‘Cultural catastrophe’ could see 51,000 West Mids creative sector jobs lost
The West Midlands creative sector could see 51,000 jobs lost due to what the Creative Industries Federation has warned is a “cultural catastrophe” because of the effects of Covid-19.
Newly commissioned research from Oxford Economics reveals that the UK’s creative industries are on “the brink of devastation”. The UK’s creative sector was previously growing at five times the rate of the wider economy, employing over 2 million people and contributing £111.7bn to the economy – more than the automotive, aerospace, life sciences and oil and gas industries combined.
Regionally, the Midlands is set to be hit hard. The West Midlands is projected to be the region hardest hit in terms of job losses, with 2 in 5 creative jobs in the region projected to be lost.
Fiona Allan, artistic director and Chief Executive, Birmingham Hippodrome, said: “For independent charities like Birmingham Hippodrome, COVID-19 has had a huge impact financially. Having no ongoing revenue funding from either ACE or our local authority, we derive all our income from ticket sales, food and beverage revenue and fundraising.
She continued: “At present, we have next to no income stream, and are unable to make any employer contribution to the Job Retention Scheme from August. We have taken the extremely difficult decision to put 50% of our permanent staff at risk of redundancy, and many more will be on a small retainer agreement from the end of October when there is no more furlough funding.
“It is financially unviable for us to reopen our theatres with social distancing measures in place, so we are closed for the foreseeable future until social distancing is behind us. The Hippodrome’s closure is also affecting our four resident dance organisations, who face restrictions to office and rehearsal spaces and increased costs of use.
“Moving forward , even on reopening we will no longer be in a position to apply any subsidised rates to regular partners including Birmingham Royal Ballet, Welsh National Opera and others- commercial imperatives will rule our decision making until such time we can be back in a secure financial position.”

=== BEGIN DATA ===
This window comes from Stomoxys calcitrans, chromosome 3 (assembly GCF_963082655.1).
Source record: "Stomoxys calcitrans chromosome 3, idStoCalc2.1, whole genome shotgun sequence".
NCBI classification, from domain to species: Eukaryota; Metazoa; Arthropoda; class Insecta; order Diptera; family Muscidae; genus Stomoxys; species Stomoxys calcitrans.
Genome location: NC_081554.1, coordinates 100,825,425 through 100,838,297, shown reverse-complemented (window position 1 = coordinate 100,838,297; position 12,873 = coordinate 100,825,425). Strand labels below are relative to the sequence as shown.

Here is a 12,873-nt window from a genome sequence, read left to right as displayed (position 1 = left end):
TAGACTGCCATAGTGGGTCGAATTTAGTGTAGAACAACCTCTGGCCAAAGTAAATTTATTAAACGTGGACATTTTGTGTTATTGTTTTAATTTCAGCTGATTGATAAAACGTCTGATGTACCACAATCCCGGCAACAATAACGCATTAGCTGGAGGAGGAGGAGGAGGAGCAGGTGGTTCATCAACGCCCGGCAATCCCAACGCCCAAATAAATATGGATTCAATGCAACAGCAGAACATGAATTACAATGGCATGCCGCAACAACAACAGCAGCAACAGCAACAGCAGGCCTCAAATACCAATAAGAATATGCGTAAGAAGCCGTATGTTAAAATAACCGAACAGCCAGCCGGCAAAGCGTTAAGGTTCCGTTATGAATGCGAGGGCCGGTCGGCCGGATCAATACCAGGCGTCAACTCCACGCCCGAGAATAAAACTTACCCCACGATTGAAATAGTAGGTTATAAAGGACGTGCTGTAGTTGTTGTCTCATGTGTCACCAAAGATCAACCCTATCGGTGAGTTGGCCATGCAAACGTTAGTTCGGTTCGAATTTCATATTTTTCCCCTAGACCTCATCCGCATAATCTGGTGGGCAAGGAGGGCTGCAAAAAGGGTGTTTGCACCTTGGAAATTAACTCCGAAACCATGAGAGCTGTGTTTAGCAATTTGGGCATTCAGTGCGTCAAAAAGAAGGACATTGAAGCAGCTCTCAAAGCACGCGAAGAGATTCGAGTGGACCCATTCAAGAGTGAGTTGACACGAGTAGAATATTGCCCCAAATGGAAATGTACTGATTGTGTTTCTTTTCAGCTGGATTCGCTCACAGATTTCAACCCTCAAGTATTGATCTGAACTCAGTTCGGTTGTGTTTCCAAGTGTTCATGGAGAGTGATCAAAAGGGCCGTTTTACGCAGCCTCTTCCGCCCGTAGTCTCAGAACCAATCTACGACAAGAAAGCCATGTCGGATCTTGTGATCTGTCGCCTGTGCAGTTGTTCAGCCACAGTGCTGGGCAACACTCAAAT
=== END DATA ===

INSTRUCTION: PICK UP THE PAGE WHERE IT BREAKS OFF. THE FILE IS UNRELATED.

Andy Street, the Mayor of the West Midlands, said: “The creative industries in the West Midlands bring vital diversity and innovation to the region, and is a catalyst for so many of our other sectors, including manufacturing. The creative sector has also been a huge source of growth, and was one of the West Midlands’ success stories before the pandemic spread. In light of this report it is therefore really important we protect it, and look at how we can rebuild it in new and exciting ways.”
“This will of course involve support nationally, but we are also looking at what we can do locally. Through Create Central there is already a plan in place, and we will use new funding we’ve already secured to bring in international investment for areas such as film and e-sports, focus on skills and training for our young people, and work with our universities to find new, creative, solutions for our region.”
The new report, The Projected Economic Impact of Covid-19 on the UK Creative Industries, projects that the creative sector will be hit twice as hard as the wider economy in 2020, with a projected GVA shortfall of £29 billion. Many creative sub sectors are expected to lose more than half their revenue and over half of their workforce. Despite the Job Retention Scheme, the report projects that 119,000 permanent creative workers will be made redundant by the end of the year. The impact on employment is set to be felt twice as hard by creative freelancers with 287,000 freelance roles expected to be terminated by the end of 2020.
Caroline Norbury MBE, CEO, Creative Industries Federation, said: “With the economic impact of Covid-19 hitting hard, the role of our creative industries has never been more critical. As well as being a huge driver of economic growth in every part of the UK, our creative and cultural sectors bring communities together, they employ millions and are at the heart of our soft power. These are the industries of the future: highly innovative, resistant to automation and integral to our cultural identity. We’re about to need them more than ever.
“Our creative industries have been one of the UK’s biggest success stories but what today’s report makes clear is that, without additional government support, we are heading for a cultural catastrophe. If nothing is done, thousands of world-leading creative businesses are set to close their doors, hundreds of thousands of jobs will be lost and billions will be lost to our economy. The repercussions would have a devastating and irreversible effect on our country.
“We urgently need a Cultural Renewal Fund for those in the creative sector who will be hit hardest, including those industries who will be latest to return to work, those businesses unable to operate fully whilst maintaining social distancing and those creative professionals who continue to fall through the gaps of government support measures. We must also avoid a cliff-edge on vital measures such as the Job Retention Scheme and the Self Employed Income Support Scheme, which have been a financial lifeline for many parts of the creative industries and cannot be cut off overnight.
“It is time to both imagine and engineer our future. We will need our creative industries to do that. They are too important to ignore.”